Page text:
5 Things I Wish I’d Known Earlier in my Career
1. Everyone you meet could open a door for you someday.
Throughout my career, doors were opened or blocked because of people I’d met along the way. You’d be surprised how small your industry really is—and how far word travels. Decisions I made, the attitude I projected, and the work ethic I exhibited at a part time job in my teens affected my career 15+ years later. It’s amazing how many people’s paths I have crossed multiple times in my career, at different companies, and even in different industries. I have received recommendations from people I hadn’t worked with in over a decade. Every single person you meet has the potential to open doors for you in the near future or distant. Be careful to never burn a bridge.
2. Don’t be afraid to speak up or standout.
Contrary to many people’s instincts, don’t be afraid to speak up or stand out. In high school, many of us are scared of standing out. You don’t want to be considered different or weird. But in your career, it’s the opposite! It’s totally imperative to stand out if you want to get ahead! Your thoughts and ideas are valuable and can truly impact your business. If you have an idea, or if you found a way to improve efficiencies, speak up! Of course, you should try to use data to support your claims, and use real experience to validate them. But, speaking up will help you be viewed as a valuable contributor, and help you stand out among your peers. Don’t just be a worker bee; be a leader at any level in your career.
3. Examine your career path regularly, and if you’re not happy, change it!
It’s important to regularly reflect on your career path. Are you happy in your career? Do you feel challenged in your role? Are you valued by your employer? Do you have good benefits? If you are not happy in your career, you are only selling yourself short. There are millions of job opportunities out there, and there’s no reason to ever settle. If you find a job that you truly enjoy, it won’t feel so burdensome to work 40+ hours a week. The workday is such a big chunk of your life, and life is too short to be unhappy in your career. Plus, you will find yourself performing much better when you actually enjoy your work.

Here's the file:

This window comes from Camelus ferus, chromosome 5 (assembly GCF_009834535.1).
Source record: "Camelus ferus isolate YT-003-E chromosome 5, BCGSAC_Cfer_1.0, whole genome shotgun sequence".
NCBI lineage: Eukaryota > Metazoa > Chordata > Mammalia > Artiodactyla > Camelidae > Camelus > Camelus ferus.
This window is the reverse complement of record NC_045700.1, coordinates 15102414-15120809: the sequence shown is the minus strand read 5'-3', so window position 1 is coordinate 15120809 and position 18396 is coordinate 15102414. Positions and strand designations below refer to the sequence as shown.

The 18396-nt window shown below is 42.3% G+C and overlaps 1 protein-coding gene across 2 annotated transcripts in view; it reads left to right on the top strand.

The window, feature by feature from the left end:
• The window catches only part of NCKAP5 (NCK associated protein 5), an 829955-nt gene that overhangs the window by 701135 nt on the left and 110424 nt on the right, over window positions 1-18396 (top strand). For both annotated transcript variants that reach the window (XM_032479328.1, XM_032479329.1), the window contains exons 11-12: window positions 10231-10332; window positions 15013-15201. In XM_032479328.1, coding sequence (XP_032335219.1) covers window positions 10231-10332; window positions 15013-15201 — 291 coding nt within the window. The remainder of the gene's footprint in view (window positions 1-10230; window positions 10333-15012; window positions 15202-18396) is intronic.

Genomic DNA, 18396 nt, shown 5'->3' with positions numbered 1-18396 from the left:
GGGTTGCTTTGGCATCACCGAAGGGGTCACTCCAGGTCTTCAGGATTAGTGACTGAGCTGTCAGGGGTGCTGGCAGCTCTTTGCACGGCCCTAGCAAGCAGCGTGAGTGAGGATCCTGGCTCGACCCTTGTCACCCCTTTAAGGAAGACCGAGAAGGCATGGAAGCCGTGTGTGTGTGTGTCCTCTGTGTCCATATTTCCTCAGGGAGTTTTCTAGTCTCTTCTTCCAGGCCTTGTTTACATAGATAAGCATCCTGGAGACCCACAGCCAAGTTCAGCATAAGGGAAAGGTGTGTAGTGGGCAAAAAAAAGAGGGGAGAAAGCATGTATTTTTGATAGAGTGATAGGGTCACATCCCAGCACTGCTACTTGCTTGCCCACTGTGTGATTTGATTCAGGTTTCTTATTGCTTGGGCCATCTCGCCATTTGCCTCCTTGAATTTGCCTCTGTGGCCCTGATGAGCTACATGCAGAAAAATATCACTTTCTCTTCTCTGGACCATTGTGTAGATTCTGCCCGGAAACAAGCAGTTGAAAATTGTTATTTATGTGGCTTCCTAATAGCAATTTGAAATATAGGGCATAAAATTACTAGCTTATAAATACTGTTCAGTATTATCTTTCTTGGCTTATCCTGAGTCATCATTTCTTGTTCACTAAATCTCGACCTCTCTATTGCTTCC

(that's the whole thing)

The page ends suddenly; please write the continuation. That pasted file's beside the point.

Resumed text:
4. Say “Yes” to things that scare you.
The best way to grow in your career is to accept challenges that scare you. If you’re afraid to complete a task at work, then that’s when you should take it head on. One of my biggest fears early in my career was public speaking. However, the more I said “yes” to presenting, the better I became at it. Now I present in front of groups of 500+ people with ease and without fear. If you’d told me 15 years ago that I would someday lead a meeting that large, I would have probably had a panic attack. But, when you say “yes” to things that scare you, you gain confidence to grow. You will be surprised at what you CAN do that you once thought you couldn’t.
5. Confidence will go a LONG way, and so will humility.
When you “fake it ‘til you make it,” you’d be surprised how far you can go. People listen and respond to confident people. Believe in yourself, or no one else will. Be confident in your strengths and abilities. One thing I often tell myself when I feel un-confident is, “If ANYONE can do this, I can.” I know that I am in control of how hard I work, and with confidence and hard work, I am unstoppable. At the same token, it’s important to show humility and be humble. Over-confidence can be a real turn-off. Always admit when you have made a mistake or when you don’t know something. Then, show confidence in your ability to learn and to not make the same mistake twice.